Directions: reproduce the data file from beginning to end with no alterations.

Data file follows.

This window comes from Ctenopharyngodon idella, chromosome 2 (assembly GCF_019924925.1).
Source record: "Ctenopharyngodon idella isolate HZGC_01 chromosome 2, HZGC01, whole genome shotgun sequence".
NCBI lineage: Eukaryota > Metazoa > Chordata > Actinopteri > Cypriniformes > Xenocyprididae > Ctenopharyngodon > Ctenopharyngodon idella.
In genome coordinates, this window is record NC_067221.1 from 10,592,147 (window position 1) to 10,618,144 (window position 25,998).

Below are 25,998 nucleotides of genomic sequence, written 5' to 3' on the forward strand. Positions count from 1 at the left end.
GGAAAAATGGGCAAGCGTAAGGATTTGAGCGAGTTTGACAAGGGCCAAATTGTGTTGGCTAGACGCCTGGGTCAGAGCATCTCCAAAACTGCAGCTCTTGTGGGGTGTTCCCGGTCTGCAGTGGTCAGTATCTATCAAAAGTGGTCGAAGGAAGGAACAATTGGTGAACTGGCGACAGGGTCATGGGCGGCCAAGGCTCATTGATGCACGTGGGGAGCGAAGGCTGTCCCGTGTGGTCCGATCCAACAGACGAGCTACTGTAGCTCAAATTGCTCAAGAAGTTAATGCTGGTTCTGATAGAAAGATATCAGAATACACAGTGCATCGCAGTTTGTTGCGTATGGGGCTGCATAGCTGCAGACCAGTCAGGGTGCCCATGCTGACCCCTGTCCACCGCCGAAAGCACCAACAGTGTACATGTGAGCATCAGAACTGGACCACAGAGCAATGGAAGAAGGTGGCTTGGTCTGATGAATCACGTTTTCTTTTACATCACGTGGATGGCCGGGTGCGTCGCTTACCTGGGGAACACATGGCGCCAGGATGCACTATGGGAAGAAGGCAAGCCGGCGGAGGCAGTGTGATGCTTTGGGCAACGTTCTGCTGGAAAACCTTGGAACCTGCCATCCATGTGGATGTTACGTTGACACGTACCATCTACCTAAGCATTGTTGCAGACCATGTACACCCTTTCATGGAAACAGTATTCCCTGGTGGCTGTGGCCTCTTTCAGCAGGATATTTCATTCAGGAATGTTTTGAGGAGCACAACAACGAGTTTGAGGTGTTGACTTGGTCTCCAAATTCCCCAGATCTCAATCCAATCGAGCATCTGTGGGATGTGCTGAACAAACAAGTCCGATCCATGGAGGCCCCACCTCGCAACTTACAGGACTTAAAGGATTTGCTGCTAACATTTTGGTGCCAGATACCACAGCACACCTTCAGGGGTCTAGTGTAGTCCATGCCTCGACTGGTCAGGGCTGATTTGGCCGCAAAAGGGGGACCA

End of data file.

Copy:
This window comes from Ctenopharyngodon idella, chromosome 2 (assembly GCF_019924925.1).
Source record: "Ctenopharyngodon idella isolate HZGC_01 chromosome 2, HZGC01, whole genome shotgun sequence".
NCBI lineage: Eukaryota > Metazoa > Chordata > Actinopteri > Cypriniformes > Xenocyprididae > Ctenopharyngodon > Ctenopharyngodon idella.
In genome coordinates, this window is record NC_067221.1 from 10,592,147 (window position 1) to 10,618,144 (window position 25,998).

Below are 25,998 nucleotides of genomic sequence, written 5' to 3' on the forward strand. Positions count from 1 at the left end.
GGAAAAATGGGCAAGCGTAAGGATTTGAGCGAGTTTGACAAGGGCCAAATTGTGTTGGCTAGACGCCTGGGTCAGAGCATCTCCAAAACTGCAGCTCTTGTGGGGTGTTCCCGGTCTGCAGTGGTCAGTATCTATCAAAAGTGGTCGAAGGAAGGAACAATTGGTGAACTGGCGACAGGGTCATGGGCGGCCAAGGCTCATTGATGCACGTGGGGAGCGAAGGCTGTCCCGTGTGGTCCGATCCAACAGACGAGCTACTGTAGCTCAAATTGCTCAAGAAGTTAATGCTGGTTCTGATAGAAAGATATCAGAATACACAGTGCATCGCAGTTTGTTGCGTATGGGGCTGCATAGCTGCAGACCAGTCAGGGTGCCCATGCTGACCCCTGTCCACCGCCGAAAGCACCAACAGTGTACATGTGAGCATCAGAACTGGACCACAGAGCAATGGAAGAAGGTGGCTTGGTCTGATGAATCACGTTTTCTTTTACATCACGTGGATGGCCGGGTGCGTCGCTTACCTGGGGAACACATGGCGCCAGGATGCACTATGGGAAGAAGGCAAGCCGGCGGAGGCAGTGTGATGCTTTGGGCAACGTTCTGCTGGAAAACCTTGGAACCTGCCATCCATGTGGATGTTACGTTGACACGTACCATCTACCTAAGCATTGTTGCAGACCATGTACACCCTTTCATGGAAACAGTATTCCCTGGTGGCTGTGGCCTCTTTCAGCAGGATATTTCATTCAGGAATGTTTTGAGGAGCACAACAACGAGTTTGAGGTGTTGACTTGGTCTCCAAATTCCCCAGATCTCAATCCAATCGAGCATCTGTGGGATGTGCTGAACAAACAAGTCCGATCCATGGAGGCCCCACCTCGCAACTTACAGGACTTAAAGGATTTGCTGCTAACATTTTGGTGCCAGATACCACAGCACACCTTCAGGGGTCTAGTGTAGTCCATGCCTCGACTGGTCAGGGCTGATTTGGCCGCAAAAGGGGGACCA